Ferrari driver Charles Leclerc won qualifying for the French Grand Prix on Sunday (3 p.m. in the FAZ live ticker for Formula 1 and on Sky). The runner-up in the championship set the fastest time on Saturday at the Paul Ricard racetrack in Le Castellet. Second was Max Verstappen in the Red Bull, 0.3 seconds behind, followed by his stable mate Sergio Perez, who was 0.46 seconds off the best time. Lewis Hamilton finished fourth ahead of Lando Norris (5th) and George Russell (6th) in the second Mercedes.
Before the hunt for times began, it was already clear that Ferrari driver Carlos Sainz would have to start from the end of the field because Scuderia had changed the engine and other parts on his F1-75. For this, the Spaniard will be transferred as a punishment.
Verstappen with difficulties
During Friday’s two practice sessions, Ferrari already looked like a surefire contender for pole position. World champion Max Verstappen, on the other hand, struggled in his RB18, complained on the radio about his understeering company car and missed the right balance.
In the third practice session on Saturday afternoon, however, the Dutchman set the fastest time and underlined his ambitions for first place. In the crucial third qualifying phase, Charles Leclerc also benefited from the fact that his team-mate Carlos Sainz, for whom his penalty meant nothing anyway, gave him helpful slipstreams on the long Mistral straight.
praise from the competition
“It worked thanks to Carlos,” admitted Leclerc. “Without Carlos it would have been much closer. Hopefully he’ll be back at the front in the fight tomorrow.” The competition also had to acknowledge the perfect teamwork between the red teammates: “Ferrari made optimal use of the slipstream game,” said Red Bulls advisor Helmut Marko. “But the gap is not as drastic as it looks.”
“Our strength isn’t qualifying, we had a few problems. It was trickier than I had hoped,” admitted the defeated Max Verstappen, who has been waiting for a Grand Prix victory for more than a month: “We have a good racing car, we are fast on the straights, we can use that well tomorrow .”
Sebastian Vettel, who was only able to cover a few kilometers in Saturday’s training session due to a damaged underbody, made it into the second qualifying phase with a very good lap. In 14th place, the man from Heppenheim clearly missed out on taking part in the third and final phase, but was again faster than his teammate Lance Stroll. Because not only Carlos Sainz’s engine was changed, but also Kevin Magnussen’s Haas, Vettel moves up two places on the grid and starts twelfth.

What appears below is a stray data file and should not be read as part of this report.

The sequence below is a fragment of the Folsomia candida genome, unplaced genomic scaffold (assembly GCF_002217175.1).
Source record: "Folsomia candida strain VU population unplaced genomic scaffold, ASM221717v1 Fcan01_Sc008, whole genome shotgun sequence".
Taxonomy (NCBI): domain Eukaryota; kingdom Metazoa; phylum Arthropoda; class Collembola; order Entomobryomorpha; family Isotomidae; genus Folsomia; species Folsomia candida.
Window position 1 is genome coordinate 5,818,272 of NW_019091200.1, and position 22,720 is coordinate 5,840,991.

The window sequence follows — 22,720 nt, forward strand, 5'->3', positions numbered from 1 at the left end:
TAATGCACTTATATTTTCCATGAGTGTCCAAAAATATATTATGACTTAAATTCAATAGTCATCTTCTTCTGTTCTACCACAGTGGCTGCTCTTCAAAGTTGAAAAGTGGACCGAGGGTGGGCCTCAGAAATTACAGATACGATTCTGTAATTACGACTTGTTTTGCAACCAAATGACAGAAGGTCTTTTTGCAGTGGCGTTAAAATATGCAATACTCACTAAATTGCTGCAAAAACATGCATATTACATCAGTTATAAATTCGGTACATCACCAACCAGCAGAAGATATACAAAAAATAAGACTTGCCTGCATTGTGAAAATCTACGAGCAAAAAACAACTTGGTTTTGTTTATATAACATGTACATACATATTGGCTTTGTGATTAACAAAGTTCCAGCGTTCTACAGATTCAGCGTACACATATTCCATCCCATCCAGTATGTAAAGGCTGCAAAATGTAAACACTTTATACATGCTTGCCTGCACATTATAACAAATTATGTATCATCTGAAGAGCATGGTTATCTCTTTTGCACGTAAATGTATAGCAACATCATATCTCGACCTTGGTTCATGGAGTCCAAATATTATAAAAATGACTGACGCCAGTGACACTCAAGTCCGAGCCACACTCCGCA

For Mick Schumacher, who had shown himself to be in much better shape in the past few races, the grid race in Provence ended early. He placed his Haas-Ferrari in 19th place. His fastest lap would certainly have carried the German into the second phase. However, Schumacher left the track illegally in turn three, after which the time was annulled. “It’s a shame!” Schumacher commented on his mishap on Sky: “But then we just have to do more in the race and overtake more.”
After all: Schumacher also benefits from the penalties for Sainz and Magnussen and moves up to 17th place. The two French in the field, Esteban Ocon in the Alpine and Pierre Gasly in the Alpha Tauri, disappointed in front of their home crowd and started from tenth and 14th place after penalties.
It remains difficult to assess how strong Mercedes will be in race trim. The series winner of yore has been chasing behind this season so far. In theory, the Le Castellet slope now offers the perfect terrain for the silver arrows. Which prompted former world champion Damon Hill to predict a Mercedes one-two in the south of France.
“It’s all about tires, tires, tires”
Counting on a fast lap, the W13 cannot keep up with Ferrari and Red Bull. However, there is actually a lot to be said for Mercedes over the race distance of 300 kilometers, because the team provides the more reliable car, which is also particularly careful with the tyres. That could be crucial.
The Grand Prix on Sunday will be an endurance test for the drivers and their cars. With asphalt temperatures of around 60 degrees Celsius, it is important for the drivers to be economical with their tyres. The Paul Ricard circuit, with its medium-speed and high-speed corners, quickly wears down the Pirelli rubber.
The extreme temperatures in Provence will intensify this effect. “The tires get very hot very quickly,” summed up Max Verstappen. And his team boss Christian Horner left no doubt about what matters on Sunday: “It’s all about the tyres, tyres, tyres”.